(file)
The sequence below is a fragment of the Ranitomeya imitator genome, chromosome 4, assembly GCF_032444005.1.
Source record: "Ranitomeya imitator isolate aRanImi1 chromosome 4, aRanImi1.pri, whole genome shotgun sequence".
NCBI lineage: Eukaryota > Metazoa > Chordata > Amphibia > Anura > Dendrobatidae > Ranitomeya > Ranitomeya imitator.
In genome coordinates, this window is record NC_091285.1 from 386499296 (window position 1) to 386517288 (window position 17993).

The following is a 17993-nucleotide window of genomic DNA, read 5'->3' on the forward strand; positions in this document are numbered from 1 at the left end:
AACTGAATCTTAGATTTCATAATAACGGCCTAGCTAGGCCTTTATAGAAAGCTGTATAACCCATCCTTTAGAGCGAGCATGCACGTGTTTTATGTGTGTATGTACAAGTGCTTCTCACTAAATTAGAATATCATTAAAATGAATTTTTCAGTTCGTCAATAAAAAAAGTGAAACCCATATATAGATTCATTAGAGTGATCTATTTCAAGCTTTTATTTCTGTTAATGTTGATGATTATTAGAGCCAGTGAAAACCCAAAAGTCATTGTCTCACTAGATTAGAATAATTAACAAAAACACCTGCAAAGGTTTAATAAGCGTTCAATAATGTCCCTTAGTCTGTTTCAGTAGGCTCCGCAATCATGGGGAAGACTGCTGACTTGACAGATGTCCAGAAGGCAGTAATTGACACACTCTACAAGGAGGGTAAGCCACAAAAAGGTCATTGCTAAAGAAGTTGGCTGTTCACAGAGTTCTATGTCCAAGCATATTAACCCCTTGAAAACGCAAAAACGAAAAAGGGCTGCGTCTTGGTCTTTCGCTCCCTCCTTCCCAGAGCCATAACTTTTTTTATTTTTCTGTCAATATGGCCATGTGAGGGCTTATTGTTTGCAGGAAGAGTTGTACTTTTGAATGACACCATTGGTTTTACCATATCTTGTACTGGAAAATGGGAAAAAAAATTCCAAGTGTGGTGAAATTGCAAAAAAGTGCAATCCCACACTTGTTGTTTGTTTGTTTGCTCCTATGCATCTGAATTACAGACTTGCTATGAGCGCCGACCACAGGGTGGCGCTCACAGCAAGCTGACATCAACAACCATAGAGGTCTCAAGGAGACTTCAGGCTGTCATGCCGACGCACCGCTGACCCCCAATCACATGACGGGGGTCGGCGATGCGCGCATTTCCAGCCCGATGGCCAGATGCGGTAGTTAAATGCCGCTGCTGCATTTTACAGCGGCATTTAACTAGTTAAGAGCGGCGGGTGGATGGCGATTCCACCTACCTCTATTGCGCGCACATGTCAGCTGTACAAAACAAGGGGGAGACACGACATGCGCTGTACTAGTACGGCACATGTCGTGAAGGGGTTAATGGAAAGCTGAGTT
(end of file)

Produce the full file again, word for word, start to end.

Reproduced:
The sequence below is a fragment of the Ranitomeya imitator genome, chromosome 4, assembly GCF_032444005.1.
Source record: "Ranitomeya imitator isolate aRanImi1 chromosome 4, aRanImi1.pri, whole genome shotgun sequence".
NCBI lineage: Eukaryota > Metazoa > Chordata > Amphibia > Anura > Dendrobatidae > Ranitomeya > Ranitomeya imitator.
In genome coordinates, this window is record NC_091285.1 from 386499296 (window position 1) to 386517288 (window position 17993).

The following is a 17993-nucleotide window of genomic DNA, read 5'->3' on the forward strand; positions in this document are numbered from 1 at the left end:
AACTGAATCTTAGATTTCATAATAACGGCCTAGCTAGGCCTTTATAGAAAGCTGTATAACCCATCCTTTAGAGCGAGCATGCACGTGTTTTATGTGTGTATGTACAAGTGCTTCTCACTAAATTAGAATATCATTAAAATGAATTTTTCAGTTCGTCAATAAAAAAAGTGAAACCCATATATAGATTCATTAGAGTGATCTATTTCAAGCTTTTATTTCTGTTAATGTTGATGATTATTAGAGCCAGTGAAAACCCAAAAGTCATTGTCTCACTAGATTAGAATAATTAACAAAAACACCTGCAAAGGTTTAATAAGCGTTCAATAATGTCCCTTAGTCTGTTTCAGTAGGCTCCGCAATCATGGGGAAGACTGCTGACTTGACAGATGTCCAGAAGGCAGTAATTGACACACTCTACAAGGAGGGTAAGCCACAAAAAGGTCATTGCTAAAGAAGTTGGCTGTTCACAGAGTTCTATGTCCAAGCATATTAACCCCTTGAAAACGCAAAAACGAAAAAGGGCTGCGTCTTGGTCTTTCGCTCCCTCCTTCCCAGAGCCATAACTTTTTTTATTTTTCTGTCAATATGGCCATGTGAGGGCTTATTGTTTGCAGGAAGAGTTGTACTTTTGAATGACACCATTGGTTTTACCATATCTTGTACTGGAAAATGGGAAAAAAAATTCCAAGTGTGGTGAAATTGCAAAAAAGTGCAATCCCACACTTGTTGTTTGTTTGTTTGCTCCTATGCATCTGAATTACAGACTTGCTATGAGCGCCGACCACAGGGTGGCGCTCACAGCAAGCTGACATCAACAACCATAGAGGTCTCAAGGAGACTTCAGGCTGTCATGCCGACGCACCGCTGACCCCCAATCACATGACGGGGGTCGGCGATGCGCGCATTTCCAGCCCGATGGCCAGATGCGGTAGTTAAATGCCGCTGCTGCATTTTACAGCGGCATTTAACTAGTTAAGAGCGGCGGGTGGATGGCGATTCCACCTACCTCTATTGCGCGCACATGTCAGCTGTACAAAACAAGGGGGAGACACGACATGCGCTGTACTAGTACGGCACATGTCGTGAAGGGGTTAATGGAAAGCTGAGTT